Playing Star Ocean: Integrity and Faithlessness, I couldn’t shake the feeling that I was playing a completely different game to other reviewers. Maybe the lukewarm reception tempered my own expectations somewhat, but what I played was a good game—a great game, even. There are a lot of minor annoyances that could have been easily fixed up, and it would have been an even better game had that been the case, but as it stands, Star Ocean: Integrity and Faithlessness is a solid and captivating JRPG.
Like all the Star Ocean games, Integrity and Faithlessness is a science-fiction game that’s focused less on space travel and conflict, and more on the complexities of civilizations with vastly different levels of technology coming together—it’s less Battlestar Galactica, more Star Trek. This time around, the setting is the wartorn planet Faykreed IV. Although it’s a world of medieval development, an advanced civilization called Kronos has broken intergalactic treaties and is using their own technology to assist one side of Faykreed’s war, setting a pair of agents of the Pangalactic Federation and the Faykreed locals they join up with on a journey to save the day.
This premise means that Star Ocean: Integrity and Faithlessness takes places almost entirely on Faykreed with little in the way of travel to other planets. This is something that many have criticised, but I think the game benefits from this. The story is as much about Faykreed itself as it is about the characters, and the focus on a single planet allows that to be explored in depth. This has been the case for almost every other Star Ocean game, too—in Star Ocean it was Roak, in Star Ocean: The Second Story it was Expel, and in Star Ocean: Till the End of Time it was Elicoor II. Star Ocean: The Last Hope is really the only game in the series that’s taken a planet-hopping approach, and that, frankly, was a weaker game as a result.
Faykreed alone makes for plenty of varied locales, from the JRPG staples—fields, forests, deserts, snowy tundras—to more sci-fi oriented designs in the form of Kronos facilities. The areas themselves are absolutely gorgeous, even if they do feel a bit empty. The exception to this is towns, which are some of the liveliest and most vibrant I’ve encountered in this genre. NPCs are plentiful, and they take on a life of their own thanks to their ability to talk even when not spoken to—I know, I know, this is revolutionary in a JRPG. Sometimes these comments are pertinent to your quest, but most of the time, the NPCs are just going about their own business. This goes a long way to making the planet feel alive and inhabited, adding a layer of significance to the politics and war driving Faykreed’s peoples.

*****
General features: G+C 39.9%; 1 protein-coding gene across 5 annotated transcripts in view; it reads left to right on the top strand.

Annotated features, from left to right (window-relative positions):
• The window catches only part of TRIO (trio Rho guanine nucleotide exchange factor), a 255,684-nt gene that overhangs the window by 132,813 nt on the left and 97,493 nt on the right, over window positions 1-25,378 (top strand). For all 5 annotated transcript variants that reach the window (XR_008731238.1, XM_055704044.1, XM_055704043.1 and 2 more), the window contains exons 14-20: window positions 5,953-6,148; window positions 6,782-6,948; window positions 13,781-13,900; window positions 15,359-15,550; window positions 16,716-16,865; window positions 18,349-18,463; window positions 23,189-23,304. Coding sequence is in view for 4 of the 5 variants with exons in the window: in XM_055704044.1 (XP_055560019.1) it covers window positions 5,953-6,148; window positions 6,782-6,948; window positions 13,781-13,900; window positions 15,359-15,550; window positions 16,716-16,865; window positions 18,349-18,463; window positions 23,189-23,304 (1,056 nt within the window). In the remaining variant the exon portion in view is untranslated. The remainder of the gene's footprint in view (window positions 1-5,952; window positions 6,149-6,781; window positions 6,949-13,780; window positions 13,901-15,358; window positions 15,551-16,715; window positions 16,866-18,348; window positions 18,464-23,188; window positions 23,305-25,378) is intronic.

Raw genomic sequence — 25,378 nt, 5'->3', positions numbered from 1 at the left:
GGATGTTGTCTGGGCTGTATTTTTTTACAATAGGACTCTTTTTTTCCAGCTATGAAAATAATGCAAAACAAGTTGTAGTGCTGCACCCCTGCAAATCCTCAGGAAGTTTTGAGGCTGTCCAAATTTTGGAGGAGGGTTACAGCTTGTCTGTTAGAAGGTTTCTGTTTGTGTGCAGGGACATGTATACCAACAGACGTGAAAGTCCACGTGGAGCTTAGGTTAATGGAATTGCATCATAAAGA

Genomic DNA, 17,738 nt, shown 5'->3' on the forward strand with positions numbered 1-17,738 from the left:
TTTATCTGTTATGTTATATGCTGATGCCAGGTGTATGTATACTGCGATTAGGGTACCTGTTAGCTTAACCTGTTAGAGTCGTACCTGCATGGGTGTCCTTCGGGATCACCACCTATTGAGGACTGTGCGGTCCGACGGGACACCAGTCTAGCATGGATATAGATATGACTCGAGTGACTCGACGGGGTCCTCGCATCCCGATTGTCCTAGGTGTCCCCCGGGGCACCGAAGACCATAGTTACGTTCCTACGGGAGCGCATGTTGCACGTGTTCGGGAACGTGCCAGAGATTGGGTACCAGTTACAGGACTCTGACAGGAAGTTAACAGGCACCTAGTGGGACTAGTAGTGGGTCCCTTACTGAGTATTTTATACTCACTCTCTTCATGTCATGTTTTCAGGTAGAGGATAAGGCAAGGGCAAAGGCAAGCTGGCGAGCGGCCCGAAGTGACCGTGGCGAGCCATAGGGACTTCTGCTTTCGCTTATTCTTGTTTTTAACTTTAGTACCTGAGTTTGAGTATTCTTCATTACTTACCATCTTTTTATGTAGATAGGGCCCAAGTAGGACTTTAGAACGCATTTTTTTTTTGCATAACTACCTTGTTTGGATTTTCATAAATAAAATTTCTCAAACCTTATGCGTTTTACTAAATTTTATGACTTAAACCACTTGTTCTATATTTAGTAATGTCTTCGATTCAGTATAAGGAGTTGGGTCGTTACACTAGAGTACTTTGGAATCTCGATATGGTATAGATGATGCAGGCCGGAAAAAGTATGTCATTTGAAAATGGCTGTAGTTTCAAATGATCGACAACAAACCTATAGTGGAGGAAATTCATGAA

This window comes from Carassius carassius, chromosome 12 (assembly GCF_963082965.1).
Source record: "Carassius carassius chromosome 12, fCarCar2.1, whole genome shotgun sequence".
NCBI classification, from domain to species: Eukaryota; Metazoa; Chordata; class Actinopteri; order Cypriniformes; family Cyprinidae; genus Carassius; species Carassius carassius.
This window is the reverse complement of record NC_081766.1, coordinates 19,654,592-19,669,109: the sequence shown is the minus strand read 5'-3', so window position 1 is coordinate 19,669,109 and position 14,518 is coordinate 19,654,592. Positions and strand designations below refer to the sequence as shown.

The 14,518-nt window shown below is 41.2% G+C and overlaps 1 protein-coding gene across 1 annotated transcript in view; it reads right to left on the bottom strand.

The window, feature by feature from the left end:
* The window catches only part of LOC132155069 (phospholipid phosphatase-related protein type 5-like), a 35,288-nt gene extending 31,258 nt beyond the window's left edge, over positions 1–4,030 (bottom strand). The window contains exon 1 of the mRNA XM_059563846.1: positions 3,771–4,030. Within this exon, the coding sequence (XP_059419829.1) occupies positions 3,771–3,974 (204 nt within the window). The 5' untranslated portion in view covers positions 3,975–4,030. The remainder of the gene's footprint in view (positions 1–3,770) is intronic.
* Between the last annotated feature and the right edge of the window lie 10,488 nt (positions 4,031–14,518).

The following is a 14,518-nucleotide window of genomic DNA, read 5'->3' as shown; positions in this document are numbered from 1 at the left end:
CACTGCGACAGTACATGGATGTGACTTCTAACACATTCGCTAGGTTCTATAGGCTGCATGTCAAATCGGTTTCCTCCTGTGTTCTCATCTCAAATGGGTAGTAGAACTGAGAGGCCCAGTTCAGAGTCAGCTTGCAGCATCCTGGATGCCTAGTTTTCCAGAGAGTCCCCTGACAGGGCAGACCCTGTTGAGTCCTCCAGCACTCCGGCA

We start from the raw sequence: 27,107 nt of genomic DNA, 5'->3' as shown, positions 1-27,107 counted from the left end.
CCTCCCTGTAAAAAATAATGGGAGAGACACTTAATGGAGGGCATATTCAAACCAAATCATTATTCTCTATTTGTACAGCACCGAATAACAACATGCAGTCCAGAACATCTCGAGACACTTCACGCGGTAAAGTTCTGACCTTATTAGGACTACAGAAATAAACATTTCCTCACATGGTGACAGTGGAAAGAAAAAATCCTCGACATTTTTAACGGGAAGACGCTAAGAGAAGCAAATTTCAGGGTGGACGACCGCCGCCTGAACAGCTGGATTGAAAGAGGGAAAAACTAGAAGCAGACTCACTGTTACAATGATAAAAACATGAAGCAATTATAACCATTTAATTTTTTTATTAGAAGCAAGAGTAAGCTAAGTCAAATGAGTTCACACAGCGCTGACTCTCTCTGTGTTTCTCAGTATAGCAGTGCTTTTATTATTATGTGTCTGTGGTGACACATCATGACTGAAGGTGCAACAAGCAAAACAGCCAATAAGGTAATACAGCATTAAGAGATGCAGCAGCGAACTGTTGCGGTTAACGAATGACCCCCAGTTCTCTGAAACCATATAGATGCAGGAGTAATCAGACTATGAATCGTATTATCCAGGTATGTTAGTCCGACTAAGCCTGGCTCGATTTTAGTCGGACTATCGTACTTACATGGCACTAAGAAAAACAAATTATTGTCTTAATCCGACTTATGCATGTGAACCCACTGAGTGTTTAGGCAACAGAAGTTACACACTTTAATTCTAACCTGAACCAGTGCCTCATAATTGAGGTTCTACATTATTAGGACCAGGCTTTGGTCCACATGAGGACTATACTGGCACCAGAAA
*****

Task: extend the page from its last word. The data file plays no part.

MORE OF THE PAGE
That’s not to say Integrity and Faithlessness is a deep and complex tale of political intrigue akin to something like Final Fantasy Tactics. Faykreed’s war is a simple one of heroes and villains; it’s a story carried by its cast and the roles they play in shaping the world’s future more than the high-level tides of war.
It’s a great cast, too, even if the characters do stick a bit too close to JRPG and anime tropes—the youth with daddy issues, the goofy ladies’ man, the sultry sorceress, the cute and innocent girl-next-door love interest. This isn’t necessarily a bad thing, and as cliche as they may be, there’s a genuine sense of depth and character to each of the Integrity and Faithlessness’ heroes. I have my favourites, of course, but there isn’t a one among them I don’t like, and that’s a rarity. Even Emmerson, the archetypal ladies’ man that I usually find so tedious, manages to be endearing—more of a loveable rogue than a lecherous pervert.
I love the cast enough that when it comes to battle, I’d have been hard-pressed to choose just three or four for the main party, but Star Ocean: Integrity and Faithlessness doesn’t ask that. Instead, it lets you bring your whole gang into every battle—seven people at full party. This might seem like a minor thing, and I guess in the grand scheme of it it is, but, for me, this is huge. I get frustrated by JRPGs almost always forcing me to choose a party of three or four from a cast of six or more, and having that weight lifted from my shoulders in Integrity and Faithlessness was welcome. No more worrying about trying to keep my the levels of my “B-team” up to scratch, no more worrying about my most-liked characters not forming a well-balanced party.
You’d expect this to lead to battles that are busy and chaotic, and they are, but not any more than previous Star Ocean games. Like those, Integrity and Faithlessness has you controlling one character directly in real-time while the rest of your party does their own thing according to their AI, so having extra feet on the ground doesn’t really make much difference. Some of the tougher fights, mainly around optional encounters, may require a bit more micromanagement, but items and spells can be selected through a pause-based menu system, so, again, the bigger party doesn’t really make a difference.